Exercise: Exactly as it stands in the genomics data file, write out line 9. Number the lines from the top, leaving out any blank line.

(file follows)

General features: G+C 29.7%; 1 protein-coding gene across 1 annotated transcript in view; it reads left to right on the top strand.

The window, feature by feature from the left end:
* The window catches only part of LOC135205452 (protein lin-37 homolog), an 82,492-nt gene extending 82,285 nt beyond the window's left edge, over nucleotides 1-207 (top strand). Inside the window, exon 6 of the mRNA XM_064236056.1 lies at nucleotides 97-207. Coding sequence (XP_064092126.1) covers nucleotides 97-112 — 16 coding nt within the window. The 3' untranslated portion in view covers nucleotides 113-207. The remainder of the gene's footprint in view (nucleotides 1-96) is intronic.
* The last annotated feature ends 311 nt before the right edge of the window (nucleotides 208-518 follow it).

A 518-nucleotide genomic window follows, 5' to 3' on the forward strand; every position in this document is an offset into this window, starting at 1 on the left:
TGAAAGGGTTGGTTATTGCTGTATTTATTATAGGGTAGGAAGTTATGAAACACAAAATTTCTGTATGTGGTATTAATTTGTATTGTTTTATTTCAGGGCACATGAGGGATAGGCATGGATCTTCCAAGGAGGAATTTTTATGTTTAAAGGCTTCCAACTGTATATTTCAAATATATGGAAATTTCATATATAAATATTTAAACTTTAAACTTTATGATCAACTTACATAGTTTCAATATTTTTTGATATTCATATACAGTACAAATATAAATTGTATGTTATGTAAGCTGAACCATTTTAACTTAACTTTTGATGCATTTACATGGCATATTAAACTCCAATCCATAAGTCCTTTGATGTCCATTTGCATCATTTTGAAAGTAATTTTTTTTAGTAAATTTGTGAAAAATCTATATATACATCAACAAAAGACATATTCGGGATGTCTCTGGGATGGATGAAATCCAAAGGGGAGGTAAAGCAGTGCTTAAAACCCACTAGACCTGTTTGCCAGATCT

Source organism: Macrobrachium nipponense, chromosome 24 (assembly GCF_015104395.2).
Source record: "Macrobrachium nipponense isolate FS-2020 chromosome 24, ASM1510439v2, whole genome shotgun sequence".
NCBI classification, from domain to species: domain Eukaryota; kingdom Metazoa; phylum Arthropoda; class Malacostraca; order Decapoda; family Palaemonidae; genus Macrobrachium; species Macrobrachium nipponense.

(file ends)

NCBI classification, from domain to species: domain Eukaryota; kingdom Metazoa; phylum Arthropoda; class Malacostraca; order Decapoda; family Palaemonidae; genus Macrobrachium; species Macrobrachium nipponense.